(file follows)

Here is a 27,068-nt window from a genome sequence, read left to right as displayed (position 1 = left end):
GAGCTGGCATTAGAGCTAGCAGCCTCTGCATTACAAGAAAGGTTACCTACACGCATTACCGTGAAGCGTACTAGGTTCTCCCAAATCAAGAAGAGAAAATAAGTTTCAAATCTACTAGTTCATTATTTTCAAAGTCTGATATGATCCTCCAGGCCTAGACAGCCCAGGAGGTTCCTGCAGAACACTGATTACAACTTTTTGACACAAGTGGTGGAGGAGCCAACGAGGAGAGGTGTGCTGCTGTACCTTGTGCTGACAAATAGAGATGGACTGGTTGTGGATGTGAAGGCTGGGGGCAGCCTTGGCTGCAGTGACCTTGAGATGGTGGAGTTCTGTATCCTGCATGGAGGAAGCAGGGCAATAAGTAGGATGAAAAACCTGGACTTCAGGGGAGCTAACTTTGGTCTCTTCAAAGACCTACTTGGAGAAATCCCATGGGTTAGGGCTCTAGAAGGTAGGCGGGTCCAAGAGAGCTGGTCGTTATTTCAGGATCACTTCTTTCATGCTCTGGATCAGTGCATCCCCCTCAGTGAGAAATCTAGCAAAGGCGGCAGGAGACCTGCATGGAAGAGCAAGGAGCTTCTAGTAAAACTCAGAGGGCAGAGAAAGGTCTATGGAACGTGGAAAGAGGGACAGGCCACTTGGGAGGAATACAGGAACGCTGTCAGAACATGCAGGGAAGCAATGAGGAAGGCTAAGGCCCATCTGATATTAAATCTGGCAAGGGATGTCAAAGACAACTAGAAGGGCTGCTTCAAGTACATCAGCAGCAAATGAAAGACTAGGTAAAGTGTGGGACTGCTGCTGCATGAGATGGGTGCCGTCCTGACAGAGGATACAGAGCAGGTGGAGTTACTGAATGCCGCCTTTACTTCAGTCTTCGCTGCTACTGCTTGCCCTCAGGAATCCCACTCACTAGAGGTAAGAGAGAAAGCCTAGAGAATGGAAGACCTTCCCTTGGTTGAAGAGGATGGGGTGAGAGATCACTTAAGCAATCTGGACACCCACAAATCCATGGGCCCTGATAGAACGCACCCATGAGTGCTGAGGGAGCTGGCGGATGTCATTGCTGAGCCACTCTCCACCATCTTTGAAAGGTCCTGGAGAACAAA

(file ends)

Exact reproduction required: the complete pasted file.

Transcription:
Here is a 27,068-nt window from a genome sequence, read left to right as displayed (position 1 = left end):
GAGCTGGCATTAGAGCTAGCAGCCTCTGCATTACAAGAAAGGTTACCTACACGCATTACCGTGAAGCGTACTAGGTTCTCCCAAATCAAGAAGAGAAAATAAGTTTCAAATCTACTAGTTCATTATTTTCAAAGTCTGATATGATCCTCCAGGCCTAGACAGCCCAGGAGGTTCCTGCAGAACACTGATTACAACTTTTTGACACAAGTGGTGGAGGAGCCAACGAGGAGAGGTGTGCTGCTGTACCTTGTGCTGACAAATAGAGATGGACTGGTTGTGGATGTGAAGGCTGGGGGCAGCCTTGGCTGCAGTGACCTTGAGATGGTGGAGTTCTGTATCCTGCATGGAGGAAGCAGGGCAATAAGTAGGATGAAAAACCTGGACTTCAGGGGAGCTAACTTTGGTCTCTTCAAAGACCTACTTGGAGAAATCCCATGGGTTAGGGCTCTAGAAGGTAGGCGGGTCCAAGAGAGCTGGTCGTTATTTCAGGATCACTTCTTTCATGCTCTGGATCAGTGCATCCCCCTCAGTGAGAAATCTAGCAAAGGCGGCAGGAGACCTGCATGGAAGAGCAAGGAGCTTCTAGTAAAACTCAGAGGGCAGAGAAAGGTCTATGGAACGTGGAAAGAGGGACAGGCCACTTGGGAGGAATACAGGAACGCTGTCAGAACATGCAGGGAAGCAATGAGGAAGGCTAAGGCCCATCTGATATTAAATCTGGCAAGGGATGTCAAAGACAACTAGAAGGGCTGCTTCAAGTACATCAGCAGCAAATGAAAGACTAGGTAAAGTGTGGGACTGCTGCTGCATGAGATGGGTGCCGTCCTGACAGAGGATACAGAGCAGGTGGAGTTACTGAATGCCGCCTTTACTTCAGTCTTCGCTGCTACTGCTTGCCCTCAGGAATCCCACTCACTAGAGGTAAGAGAGAAAGCCTAGAGAATGGAAGACCTTCCCTTGGTTGAAGAGGATGGGGTGAGAGATCACTTAAGCAATCTGGACACCCACAAATCCATGGGCCCTGATAGAACGCACCCATGAGTGCTGAGGGAGCTGGCGGATGTCATTGCTGAGCCACTCTCCACCATCTTTGAAAGGTCCTGGAGAACAAA